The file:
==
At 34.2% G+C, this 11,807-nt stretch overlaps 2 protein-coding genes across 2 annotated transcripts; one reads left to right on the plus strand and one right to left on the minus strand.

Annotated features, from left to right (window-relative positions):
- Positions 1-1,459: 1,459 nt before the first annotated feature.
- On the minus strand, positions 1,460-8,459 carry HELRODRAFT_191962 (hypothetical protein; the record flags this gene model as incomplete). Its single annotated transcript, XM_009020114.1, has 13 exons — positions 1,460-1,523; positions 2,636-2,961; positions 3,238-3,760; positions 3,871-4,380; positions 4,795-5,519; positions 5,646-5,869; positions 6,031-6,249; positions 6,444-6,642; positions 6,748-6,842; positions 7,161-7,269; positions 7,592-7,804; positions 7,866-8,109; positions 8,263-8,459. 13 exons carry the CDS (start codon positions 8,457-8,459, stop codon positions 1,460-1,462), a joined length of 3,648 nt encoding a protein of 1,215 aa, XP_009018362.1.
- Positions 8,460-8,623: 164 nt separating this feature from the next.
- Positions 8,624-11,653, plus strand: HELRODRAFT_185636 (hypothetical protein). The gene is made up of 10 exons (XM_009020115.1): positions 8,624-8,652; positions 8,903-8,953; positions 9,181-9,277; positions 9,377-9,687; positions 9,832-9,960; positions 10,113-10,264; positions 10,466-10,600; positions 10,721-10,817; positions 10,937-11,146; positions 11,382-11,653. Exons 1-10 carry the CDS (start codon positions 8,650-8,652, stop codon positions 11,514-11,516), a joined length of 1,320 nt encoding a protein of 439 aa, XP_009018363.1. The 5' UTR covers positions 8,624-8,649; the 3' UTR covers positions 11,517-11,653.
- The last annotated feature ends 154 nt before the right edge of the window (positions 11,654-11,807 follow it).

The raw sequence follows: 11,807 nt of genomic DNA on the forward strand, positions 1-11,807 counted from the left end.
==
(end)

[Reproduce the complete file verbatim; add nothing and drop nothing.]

At 34.2% G+C, this 11,807-nt stretch overlaps 2 protein-coding genes across 2 annotated transcripts; one reads left to right on the plus strand and one right to left on the minus strand.

Annotated features, from left to right (window-relative positions):
- Positions 1-1,459: 1,459 nt before the first annotated feature.
- On the minus strand, positions 1,460-8,459 carry HELRODRAFT_191962 (hypothetical protein; the record flags this gene model as incomplete). Its single annotated transcript, XM_009020114.1, has 13 exons — positions 1,460-1,523; positions 2,636-2,961; positions 3,238-3,760; positions 3,871-4,380; positions 4,795-5,519; positions 5,646-5,869; positions 6,031-6,249; positions 6,444-6,642; positions 6,748-6,842; positions 7,161-7,269; positions 7,592-7,804; positions 7,866-8,109; positions 8,263-8,459. 13 exons carry the CDS (start codon positions 8,457-8,459, stop codon positions 1,460-1,462), a joined length of 3,648 nt encoding a protein of 1,215 aa, XP_009018362.1.
- Positions 8,460-8,623: 164 nt separating this feature from the next.
- Positions 8,624-11,653, plus strand: HELRODRAFT_185636 (hypothetical protein). The gene is made up of 10 exons (XM_009020115.1): positions 8,624-8,652; positions 8,903-8,953; positions 9,181-9,277; positions 9,377-9,687; positions 9,832-9,960; positions 10,113-10,264; positions 10,466-10,600; positions 10,721-10,817; positions 10,937-11,146; positions 11,382-11,653. Exons 1-10 carry the CDS (start codon positions 8,650-8,652, stop codon positions 11,514-11,516), a joined length of 1,320 nt encoding a protein of 439 aa, XP_009018363.1. The 5' UTR covers positions 8,624-8,649; the 3' UTR covers positions 11,517-11,653.
- The last annotated feature ends 154 nt before the right edge of the window (positions 11,654-11,807 follow it).

The raw sequence follows: 11,807 nt of genomic DNA on the forward strand, positions 1-11,807 counted from the left end.